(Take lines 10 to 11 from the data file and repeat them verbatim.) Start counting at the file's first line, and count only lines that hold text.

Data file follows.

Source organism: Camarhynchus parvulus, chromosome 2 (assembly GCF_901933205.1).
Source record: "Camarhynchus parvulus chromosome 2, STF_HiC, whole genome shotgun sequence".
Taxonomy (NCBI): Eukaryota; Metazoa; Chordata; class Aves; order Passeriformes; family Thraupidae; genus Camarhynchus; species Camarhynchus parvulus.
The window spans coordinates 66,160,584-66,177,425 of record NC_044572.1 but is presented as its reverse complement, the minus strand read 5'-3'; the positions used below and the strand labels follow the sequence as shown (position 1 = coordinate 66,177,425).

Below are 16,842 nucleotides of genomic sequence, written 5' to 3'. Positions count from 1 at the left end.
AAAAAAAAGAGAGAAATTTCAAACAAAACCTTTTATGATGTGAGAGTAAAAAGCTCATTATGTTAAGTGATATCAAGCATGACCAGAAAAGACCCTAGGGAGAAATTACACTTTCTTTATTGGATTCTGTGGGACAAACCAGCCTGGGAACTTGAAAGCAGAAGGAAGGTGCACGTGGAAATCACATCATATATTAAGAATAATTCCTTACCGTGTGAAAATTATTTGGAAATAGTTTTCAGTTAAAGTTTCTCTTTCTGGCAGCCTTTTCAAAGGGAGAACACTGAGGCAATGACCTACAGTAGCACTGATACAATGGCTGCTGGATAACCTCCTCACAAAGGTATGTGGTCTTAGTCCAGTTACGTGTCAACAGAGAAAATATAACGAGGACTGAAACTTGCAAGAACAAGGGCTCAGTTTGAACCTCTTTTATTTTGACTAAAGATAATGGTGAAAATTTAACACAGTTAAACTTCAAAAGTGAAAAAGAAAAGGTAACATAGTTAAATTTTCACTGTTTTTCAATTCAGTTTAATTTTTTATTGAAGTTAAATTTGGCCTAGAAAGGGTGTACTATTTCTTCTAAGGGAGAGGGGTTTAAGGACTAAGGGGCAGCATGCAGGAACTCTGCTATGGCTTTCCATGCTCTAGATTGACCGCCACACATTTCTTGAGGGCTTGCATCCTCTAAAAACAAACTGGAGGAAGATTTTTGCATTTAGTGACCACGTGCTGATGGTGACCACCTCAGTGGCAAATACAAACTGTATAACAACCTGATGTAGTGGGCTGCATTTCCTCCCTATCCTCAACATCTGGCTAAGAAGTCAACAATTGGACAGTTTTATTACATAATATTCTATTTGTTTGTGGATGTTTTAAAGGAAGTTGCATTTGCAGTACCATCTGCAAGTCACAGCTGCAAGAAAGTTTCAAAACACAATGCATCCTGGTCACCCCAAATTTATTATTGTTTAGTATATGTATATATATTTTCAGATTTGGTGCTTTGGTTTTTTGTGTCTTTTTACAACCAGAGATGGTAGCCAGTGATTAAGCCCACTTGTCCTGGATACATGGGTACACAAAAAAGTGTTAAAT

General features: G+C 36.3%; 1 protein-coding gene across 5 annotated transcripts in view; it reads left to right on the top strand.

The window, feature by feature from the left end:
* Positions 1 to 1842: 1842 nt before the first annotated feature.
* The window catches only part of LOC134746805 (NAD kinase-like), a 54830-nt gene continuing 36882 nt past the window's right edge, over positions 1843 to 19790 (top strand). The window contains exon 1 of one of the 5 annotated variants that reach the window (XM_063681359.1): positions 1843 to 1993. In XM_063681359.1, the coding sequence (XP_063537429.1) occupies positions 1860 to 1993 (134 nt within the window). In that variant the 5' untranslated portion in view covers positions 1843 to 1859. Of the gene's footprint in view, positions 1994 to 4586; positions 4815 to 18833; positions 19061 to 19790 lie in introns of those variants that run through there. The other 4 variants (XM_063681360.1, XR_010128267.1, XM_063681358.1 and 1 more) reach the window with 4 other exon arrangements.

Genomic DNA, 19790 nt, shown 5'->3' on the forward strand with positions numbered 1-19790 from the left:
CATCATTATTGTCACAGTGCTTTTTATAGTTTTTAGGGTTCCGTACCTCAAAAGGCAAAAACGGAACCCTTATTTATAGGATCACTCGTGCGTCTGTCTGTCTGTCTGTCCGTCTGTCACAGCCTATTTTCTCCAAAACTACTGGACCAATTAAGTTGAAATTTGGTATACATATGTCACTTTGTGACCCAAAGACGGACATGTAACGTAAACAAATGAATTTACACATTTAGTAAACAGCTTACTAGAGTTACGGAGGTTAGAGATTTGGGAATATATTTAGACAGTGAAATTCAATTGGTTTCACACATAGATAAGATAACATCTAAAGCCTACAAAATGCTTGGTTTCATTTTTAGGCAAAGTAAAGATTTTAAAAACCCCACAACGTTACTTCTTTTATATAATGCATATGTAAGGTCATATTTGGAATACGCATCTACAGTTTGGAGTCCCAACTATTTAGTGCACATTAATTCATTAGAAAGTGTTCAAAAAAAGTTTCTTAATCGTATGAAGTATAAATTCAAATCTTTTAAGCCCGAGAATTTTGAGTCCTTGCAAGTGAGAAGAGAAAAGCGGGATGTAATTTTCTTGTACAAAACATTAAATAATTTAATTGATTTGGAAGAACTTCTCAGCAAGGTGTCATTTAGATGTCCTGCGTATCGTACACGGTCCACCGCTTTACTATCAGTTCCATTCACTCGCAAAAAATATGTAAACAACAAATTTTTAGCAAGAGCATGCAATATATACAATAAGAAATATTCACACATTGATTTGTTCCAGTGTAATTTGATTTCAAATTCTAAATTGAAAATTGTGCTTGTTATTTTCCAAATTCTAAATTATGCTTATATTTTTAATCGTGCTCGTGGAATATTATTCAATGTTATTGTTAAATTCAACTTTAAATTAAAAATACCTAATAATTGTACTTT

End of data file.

* The window catches only part of LOC134746805 (NAD kinase-like), a 54830-nt gene continuing 36882 nt past the window's right edge, over positions 1843 to 19790 (top strand). The window contains exon 1 of one of the 5 annotated variants that reach the window (XM_063681359.1): positions 1843 to 1993. In XM_063681359.1, the coding sequence (XP_063537429.1) occupies positions 1860 to 1993 (134 nt within the window). In that variant the 5' untranslated portion in view covers positions 1843 to 1859. Of the gene's footprint in view, positions 1994 to 4586; positions 4815 to 18833; positions 19061 to 19790 lie in introns of those variants that run through there. The other 4 variants (XM_063681360.1, XR_010128267.1, XM_063681358.1 and 1 more) reach the window with 4 other exon arrangements.

Genomic DNA, 19790 nt, shown 5'->3' on the forward strand with positions numbered 1-19790 from the left: